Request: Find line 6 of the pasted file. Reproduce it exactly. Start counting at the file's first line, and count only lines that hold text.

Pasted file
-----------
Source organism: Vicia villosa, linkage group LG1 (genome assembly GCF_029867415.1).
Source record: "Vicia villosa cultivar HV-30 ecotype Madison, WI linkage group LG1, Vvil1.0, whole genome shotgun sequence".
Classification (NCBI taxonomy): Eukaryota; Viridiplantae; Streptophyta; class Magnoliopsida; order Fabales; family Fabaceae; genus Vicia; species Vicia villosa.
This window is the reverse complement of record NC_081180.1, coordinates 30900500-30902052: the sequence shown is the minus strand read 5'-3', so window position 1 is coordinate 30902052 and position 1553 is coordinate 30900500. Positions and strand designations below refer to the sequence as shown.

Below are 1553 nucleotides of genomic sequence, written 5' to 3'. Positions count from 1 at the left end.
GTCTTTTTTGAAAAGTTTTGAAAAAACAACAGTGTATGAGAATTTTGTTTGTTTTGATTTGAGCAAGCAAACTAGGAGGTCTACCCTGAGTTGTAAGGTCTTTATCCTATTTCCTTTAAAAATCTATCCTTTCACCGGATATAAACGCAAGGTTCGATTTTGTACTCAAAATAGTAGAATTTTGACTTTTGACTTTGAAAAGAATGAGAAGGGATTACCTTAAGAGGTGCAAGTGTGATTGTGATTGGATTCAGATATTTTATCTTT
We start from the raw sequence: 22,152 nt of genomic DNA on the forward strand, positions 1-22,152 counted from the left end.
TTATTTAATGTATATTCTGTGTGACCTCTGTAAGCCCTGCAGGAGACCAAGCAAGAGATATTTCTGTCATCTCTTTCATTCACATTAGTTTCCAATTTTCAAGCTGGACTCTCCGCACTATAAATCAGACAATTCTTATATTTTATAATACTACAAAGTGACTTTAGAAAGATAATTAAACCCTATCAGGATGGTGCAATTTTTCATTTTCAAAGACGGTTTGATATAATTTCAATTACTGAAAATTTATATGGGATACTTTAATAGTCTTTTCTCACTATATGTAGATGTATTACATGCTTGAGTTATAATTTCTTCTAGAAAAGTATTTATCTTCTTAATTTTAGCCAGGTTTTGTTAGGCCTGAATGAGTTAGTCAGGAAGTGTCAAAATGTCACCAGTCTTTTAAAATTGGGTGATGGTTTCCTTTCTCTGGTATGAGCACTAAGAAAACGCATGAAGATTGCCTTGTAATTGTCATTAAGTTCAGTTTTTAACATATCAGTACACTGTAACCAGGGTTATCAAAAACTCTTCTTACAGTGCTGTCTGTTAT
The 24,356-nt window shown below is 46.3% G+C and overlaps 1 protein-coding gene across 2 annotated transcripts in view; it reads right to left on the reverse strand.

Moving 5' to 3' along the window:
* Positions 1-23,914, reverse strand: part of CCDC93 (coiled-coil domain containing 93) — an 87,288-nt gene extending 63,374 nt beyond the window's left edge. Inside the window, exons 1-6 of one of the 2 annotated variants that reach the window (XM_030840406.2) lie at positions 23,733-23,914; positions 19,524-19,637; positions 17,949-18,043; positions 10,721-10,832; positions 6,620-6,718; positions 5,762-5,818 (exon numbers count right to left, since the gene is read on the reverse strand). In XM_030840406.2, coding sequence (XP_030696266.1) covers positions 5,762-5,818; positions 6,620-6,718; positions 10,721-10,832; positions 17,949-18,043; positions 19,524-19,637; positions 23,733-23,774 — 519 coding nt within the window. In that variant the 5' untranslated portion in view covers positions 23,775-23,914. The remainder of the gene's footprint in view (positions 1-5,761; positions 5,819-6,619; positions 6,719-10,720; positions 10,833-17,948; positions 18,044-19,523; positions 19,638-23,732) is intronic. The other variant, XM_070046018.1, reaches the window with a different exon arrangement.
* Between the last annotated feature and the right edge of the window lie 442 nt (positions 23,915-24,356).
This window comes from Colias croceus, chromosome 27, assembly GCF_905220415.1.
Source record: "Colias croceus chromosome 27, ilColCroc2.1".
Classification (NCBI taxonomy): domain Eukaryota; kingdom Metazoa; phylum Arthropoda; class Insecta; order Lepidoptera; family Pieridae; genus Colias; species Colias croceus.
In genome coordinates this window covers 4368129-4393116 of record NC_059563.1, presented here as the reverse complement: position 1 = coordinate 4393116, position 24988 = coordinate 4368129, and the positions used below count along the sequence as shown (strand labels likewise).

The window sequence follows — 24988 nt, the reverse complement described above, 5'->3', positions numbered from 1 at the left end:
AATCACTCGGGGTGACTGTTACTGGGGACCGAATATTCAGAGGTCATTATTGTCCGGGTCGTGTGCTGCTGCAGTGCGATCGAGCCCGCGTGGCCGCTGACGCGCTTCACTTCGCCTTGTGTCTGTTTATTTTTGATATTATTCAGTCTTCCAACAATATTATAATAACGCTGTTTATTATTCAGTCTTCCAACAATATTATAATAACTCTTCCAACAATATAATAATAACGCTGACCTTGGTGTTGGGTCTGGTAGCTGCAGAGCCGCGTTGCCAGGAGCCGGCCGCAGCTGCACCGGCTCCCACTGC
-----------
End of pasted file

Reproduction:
GTCTTTTTTGAAAAGTTTTGAAAAAACAACAGTGTATGAGAATTTTGTTTGTTTTGATTTGAGCAAGCAAACTAGGAGGTCTACCCTGAGTTGTAAGGTCTTTATCCTATTTCCTTTAAAAATCTATCCTTTCACCGGATATAAACGCAAGGTTCGATTTTGTACTCAAAATAGTAGAATTTTGACTTTTGACTTTGAAAAGAATGAGAAGGGATTACCTTAAGAGGTGCAAGTGTGATTGTGATTGGATTCAGATATTTTATCTTT